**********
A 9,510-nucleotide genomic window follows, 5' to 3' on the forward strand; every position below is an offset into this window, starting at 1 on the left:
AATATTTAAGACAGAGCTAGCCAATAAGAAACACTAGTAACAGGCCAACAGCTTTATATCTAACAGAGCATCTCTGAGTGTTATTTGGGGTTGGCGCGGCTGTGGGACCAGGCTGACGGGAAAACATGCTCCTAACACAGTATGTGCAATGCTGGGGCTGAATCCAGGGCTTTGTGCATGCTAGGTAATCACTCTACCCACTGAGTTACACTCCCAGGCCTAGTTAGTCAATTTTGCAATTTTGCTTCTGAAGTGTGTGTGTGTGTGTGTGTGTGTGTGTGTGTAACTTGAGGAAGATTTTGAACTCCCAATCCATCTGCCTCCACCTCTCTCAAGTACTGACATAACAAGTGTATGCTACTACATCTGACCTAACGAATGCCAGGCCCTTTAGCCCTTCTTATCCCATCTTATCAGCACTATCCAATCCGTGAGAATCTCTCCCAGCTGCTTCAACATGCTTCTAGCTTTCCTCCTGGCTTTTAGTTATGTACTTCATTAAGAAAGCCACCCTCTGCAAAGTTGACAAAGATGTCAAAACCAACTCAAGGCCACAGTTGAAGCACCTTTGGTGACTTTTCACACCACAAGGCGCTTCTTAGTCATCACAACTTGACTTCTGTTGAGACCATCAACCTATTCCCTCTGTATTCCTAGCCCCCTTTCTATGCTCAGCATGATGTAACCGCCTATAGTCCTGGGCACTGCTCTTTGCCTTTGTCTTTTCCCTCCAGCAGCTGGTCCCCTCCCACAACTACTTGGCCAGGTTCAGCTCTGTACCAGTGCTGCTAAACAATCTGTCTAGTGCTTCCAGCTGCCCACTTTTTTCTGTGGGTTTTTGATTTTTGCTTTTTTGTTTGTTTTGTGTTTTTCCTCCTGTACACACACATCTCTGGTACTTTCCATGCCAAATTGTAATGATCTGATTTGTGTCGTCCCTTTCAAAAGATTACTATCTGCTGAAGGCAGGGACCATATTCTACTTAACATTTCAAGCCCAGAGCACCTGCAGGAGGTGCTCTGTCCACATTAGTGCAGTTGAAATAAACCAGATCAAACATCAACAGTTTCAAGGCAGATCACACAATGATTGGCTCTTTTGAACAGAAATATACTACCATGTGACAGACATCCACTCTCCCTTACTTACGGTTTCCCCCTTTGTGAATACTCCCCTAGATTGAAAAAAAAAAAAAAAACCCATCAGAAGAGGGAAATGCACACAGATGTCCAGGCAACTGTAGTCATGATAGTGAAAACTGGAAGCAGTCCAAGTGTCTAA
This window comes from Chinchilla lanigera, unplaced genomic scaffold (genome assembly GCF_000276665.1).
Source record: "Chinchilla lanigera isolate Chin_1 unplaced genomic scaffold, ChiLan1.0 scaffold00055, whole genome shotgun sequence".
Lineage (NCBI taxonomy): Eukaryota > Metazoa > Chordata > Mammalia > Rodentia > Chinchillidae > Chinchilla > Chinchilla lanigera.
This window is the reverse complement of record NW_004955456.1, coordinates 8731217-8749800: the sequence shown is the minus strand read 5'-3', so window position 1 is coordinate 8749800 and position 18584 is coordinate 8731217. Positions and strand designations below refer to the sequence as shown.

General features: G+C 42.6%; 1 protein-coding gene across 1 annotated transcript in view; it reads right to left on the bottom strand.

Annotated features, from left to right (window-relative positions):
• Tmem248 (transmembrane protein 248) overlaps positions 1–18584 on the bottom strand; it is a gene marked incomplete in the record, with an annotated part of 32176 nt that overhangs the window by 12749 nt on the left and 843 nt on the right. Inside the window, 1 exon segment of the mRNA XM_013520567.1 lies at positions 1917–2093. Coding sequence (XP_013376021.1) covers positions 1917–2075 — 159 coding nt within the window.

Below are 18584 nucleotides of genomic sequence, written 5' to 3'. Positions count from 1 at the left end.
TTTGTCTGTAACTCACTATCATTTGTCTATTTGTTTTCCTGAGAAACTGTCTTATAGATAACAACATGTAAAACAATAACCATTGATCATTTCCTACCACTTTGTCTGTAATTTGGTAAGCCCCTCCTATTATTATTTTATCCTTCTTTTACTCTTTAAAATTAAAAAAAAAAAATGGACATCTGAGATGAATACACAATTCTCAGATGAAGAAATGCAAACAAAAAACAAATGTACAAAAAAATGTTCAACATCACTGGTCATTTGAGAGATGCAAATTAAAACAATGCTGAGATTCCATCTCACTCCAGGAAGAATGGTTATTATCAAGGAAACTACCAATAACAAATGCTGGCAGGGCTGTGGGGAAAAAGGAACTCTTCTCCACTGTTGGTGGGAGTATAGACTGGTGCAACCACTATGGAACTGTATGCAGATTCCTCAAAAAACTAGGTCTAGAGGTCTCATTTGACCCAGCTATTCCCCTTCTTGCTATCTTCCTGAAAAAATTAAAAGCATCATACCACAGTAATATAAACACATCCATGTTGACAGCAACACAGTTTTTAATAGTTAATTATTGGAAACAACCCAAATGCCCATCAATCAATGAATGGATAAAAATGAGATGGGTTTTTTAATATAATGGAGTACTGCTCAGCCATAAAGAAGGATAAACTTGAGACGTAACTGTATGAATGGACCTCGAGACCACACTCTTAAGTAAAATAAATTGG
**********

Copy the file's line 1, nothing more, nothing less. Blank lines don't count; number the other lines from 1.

A 9,510-nucleotide genomic window follows, 5' to 3' on the forward strand; every position below is an offset into this window, starting at 1 on the left: